Clifden

ClifdenClifden CastleIrish HolidaysWalk to RoundstoneHardships of Irish TenantsThree Guides pointing three different waysPotatoes a Curse upon IrelandA Rough and Weary roadAbsence of TreesAn aged PilgrimGood WishesA Timely SupplyJudicious AdviceA Kind CurateA Connemara SchoolAscent of the Diamond Mountain, and Adventure by the WayTullyNo Bread to be had in the TownThe Isle of Oma, and the Natives thereofChange for the better in ConnemaraReturn to Clifden

Monday morning, walked in the rain to Clifden. Was directed to a lodging place, and found an intelligent Protestant woman, who immediately brought me tea and toast, as she saw me wet and fatigued. The romantic town of Clifden presented a novel appearance, built as it is upon a hill in part. The picturesque church stands on an eminence, looking trim and independent above its neighbors.

Visited the Protestant school, taught by a male and female teacher. The children are mostly Roman Catholics, and are partly clothed by the society, and are advanced to grammar and geography. Next I went to the national school, a great building gone to decay, the school kept by a widow for the paltry compensation of ten pounds a year. The boys had all withdrawn, and no interest whatever was taken in the school. Bishop M'Hale had prohibited the reading of those portions of Scripture appertaining to the lessons; and the teacher, though a Catholic, talked seriously of leaving the school on account of it. She is an intelligent woman, and at the time of her marriage had possessed a property of twelve thousand pounds, which her good husband had the art of spending in a few years. He is now dead, and she sits in a dilapidated school-room fifty-two weeks every year for a salary of ten pounds. I left the school, and ascended a difficult mountain to take a full survey of the town. It was a most picturesque view. Mountains of rocks on every hand, and the sea behind a little declivity; the scattered buildings here and there among the wildness of the rocks about the village, make one feel transported back to days of chivalry, when all the superstitious legends were in full vogue, when fairies were plying their skill, and knights and chieftains were the men of renown.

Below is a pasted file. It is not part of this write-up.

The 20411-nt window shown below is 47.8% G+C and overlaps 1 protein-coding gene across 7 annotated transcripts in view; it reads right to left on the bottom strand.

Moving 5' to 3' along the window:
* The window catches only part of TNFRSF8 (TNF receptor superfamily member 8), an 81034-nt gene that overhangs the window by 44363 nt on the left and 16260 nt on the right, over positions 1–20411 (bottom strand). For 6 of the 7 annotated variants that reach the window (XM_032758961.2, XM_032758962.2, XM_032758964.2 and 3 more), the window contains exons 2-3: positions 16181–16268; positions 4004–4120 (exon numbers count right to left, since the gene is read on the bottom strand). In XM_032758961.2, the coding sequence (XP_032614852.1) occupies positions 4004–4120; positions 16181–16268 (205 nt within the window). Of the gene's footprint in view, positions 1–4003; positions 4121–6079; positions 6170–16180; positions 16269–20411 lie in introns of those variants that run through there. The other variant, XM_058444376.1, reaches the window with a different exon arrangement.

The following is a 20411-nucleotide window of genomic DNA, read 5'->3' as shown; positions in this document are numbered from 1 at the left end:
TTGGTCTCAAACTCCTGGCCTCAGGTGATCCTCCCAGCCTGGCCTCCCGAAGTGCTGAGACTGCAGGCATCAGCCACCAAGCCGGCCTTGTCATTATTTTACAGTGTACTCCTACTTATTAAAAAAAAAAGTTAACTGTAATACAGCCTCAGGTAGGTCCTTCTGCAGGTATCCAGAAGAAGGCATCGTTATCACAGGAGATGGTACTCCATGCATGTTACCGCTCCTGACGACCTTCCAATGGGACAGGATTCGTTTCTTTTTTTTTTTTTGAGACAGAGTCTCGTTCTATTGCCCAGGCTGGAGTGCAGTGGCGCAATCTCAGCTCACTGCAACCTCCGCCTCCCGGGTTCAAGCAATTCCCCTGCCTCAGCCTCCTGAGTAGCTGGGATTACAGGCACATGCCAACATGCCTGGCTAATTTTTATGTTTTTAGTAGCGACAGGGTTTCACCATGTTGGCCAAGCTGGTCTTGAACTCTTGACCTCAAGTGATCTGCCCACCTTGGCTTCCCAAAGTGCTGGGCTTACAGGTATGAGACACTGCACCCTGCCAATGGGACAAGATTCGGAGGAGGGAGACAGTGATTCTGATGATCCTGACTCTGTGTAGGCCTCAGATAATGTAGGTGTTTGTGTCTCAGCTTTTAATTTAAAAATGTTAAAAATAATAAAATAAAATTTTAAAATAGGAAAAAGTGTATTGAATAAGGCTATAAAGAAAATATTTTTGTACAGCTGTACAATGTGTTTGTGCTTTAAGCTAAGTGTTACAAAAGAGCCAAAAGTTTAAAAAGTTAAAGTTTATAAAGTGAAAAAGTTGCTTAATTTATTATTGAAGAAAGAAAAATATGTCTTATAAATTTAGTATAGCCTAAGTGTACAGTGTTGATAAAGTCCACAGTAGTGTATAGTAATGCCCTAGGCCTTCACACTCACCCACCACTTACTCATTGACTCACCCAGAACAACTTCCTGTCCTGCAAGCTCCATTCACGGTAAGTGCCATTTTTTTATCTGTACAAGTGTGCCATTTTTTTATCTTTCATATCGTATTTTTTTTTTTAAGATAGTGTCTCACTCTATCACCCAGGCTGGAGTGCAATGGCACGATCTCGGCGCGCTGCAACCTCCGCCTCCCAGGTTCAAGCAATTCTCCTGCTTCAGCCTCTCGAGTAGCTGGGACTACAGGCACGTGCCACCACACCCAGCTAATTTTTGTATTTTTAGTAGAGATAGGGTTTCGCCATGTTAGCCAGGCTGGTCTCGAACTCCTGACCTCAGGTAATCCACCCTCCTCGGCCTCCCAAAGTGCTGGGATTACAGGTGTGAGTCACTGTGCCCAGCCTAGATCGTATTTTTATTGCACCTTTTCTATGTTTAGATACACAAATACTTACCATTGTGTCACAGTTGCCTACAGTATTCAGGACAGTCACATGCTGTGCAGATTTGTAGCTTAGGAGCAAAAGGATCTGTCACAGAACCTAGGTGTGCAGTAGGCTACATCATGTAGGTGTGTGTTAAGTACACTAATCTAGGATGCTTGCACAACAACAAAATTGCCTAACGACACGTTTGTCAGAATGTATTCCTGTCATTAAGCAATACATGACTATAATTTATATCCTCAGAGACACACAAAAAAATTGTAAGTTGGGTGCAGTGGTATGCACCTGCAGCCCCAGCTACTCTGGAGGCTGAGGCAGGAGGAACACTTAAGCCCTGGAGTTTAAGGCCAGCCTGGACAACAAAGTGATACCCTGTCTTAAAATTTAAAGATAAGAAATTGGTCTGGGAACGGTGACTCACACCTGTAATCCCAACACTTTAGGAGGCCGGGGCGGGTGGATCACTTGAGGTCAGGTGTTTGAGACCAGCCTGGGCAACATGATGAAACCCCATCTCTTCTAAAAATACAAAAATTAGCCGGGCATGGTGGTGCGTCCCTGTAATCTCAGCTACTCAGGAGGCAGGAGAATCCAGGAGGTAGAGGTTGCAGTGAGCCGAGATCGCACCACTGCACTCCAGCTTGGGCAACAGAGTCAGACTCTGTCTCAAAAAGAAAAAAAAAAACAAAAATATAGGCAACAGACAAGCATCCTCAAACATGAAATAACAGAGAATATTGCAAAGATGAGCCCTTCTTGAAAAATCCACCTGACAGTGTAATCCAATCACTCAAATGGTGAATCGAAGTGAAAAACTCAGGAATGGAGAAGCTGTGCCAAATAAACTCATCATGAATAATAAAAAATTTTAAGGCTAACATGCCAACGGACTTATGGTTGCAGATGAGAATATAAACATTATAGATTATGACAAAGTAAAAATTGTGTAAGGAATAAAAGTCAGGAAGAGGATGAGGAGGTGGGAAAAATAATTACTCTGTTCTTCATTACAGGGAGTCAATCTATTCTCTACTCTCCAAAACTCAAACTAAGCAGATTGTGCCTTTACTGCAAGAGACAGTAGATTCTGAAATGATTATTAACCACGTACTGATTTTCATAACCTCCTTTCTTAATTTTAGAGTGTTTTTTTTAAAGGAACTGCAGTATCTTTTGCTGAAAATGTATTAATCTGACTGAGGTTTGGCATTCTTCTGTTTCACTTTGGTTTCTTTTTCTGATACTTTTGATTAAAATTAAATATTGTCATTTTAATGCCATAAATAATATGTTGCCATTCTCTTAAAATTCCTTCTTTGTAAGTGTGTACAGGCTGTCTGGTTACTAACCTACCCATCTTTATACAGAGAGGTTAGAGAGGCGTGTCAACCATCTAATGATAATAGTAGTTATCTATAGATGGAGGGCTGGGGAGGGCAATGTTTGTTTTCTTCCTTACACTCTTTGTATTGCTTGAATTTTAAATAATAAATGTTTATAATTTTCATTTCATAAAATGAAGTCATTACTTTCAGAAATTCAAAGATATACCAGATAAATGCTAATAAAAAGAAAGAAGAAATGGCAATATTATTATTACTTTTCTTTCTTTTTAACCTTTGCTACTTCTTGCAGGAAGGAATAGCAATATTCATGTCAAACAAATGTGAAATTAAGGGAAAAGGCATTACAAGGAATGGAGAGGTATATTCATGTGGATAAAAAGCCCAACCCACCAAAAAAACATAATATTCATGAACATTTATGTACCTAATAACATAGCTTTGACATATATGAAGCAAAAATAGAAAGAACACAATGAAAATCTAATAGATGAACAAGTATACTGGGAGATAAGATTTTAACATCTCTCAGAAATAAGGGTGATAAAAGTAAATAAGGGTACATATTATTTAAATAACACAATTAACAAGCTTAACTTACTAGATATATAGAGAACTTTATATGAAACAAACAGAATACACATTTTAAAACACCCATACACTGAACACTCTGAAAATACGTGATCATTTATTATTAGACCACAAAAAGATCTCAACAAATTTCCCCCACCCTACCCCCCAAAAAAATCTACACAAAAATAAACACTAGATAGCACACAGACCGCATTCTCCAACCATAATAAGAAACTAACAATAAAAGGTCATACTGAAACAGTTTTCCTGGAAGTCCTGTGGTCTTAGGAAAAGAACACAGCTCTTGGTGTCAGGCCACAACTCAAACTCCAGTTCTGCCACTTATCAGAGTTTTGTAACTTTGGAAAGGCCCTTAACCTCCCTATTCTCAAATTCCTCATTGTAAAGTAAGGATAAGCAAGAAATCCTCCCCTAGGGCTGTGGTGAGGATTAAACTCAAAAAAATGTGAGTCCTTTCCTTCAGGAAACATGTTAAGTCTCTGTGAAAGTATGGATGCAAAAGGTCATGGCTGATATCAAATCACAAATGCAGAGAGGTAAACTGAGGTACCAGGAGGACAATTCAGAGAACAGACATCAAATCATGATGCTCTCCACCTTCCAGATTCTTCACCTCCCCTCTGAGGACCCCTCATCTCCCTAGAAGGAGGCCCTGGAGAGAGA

April 30th.—I walked forth after a shower, scarcely knowing or caring whither. I followed a neat romantic path till a splendid stone gateway met my eye, and, quite contrary to monarchical etiquette, the entrance was open and free. I received a hearty welcome from the good-natured keeper of the lodge, and an invitation to walk in and take a cup potatoe, "the best in all the world," she said. "Ye are welcome to go all over the grounds, no walls or gates preventing. And if the owner was at home, he would take ye through the castle." Her husband led me to the path, and left me to wander in the pleasure grounds where I pleased. A romantic pile of moss-covered rocks was the first object of curiosity. The roof was broken through, and water trickled from the rocks down to a channel under the stone-floor, which bears it silently away under ground. Recesses in the interior made this structure a still greater wonder, and seeing two laboring men, I inquired what it could be. "A grotto, ma'am. An' ye're a stranger from England, I s'pose." "No, sir, from America." "From America! America! welcome, thrice welcome. An' I see ye have the green badge of Ireland," alluding to my green coat, "and do ye know the shamrock?" picking a sprig and handing it to me; "Ye are Ireland's friend, I know, and do ye think we shall ever get any good? America is doin' much for us, an' we'll never fight for England." The chief speaker was white-headed, yet he expected to live to see Ireland have her rights. As they said, "God speed ye," I looked after these old men, and surely, I thought, it is true—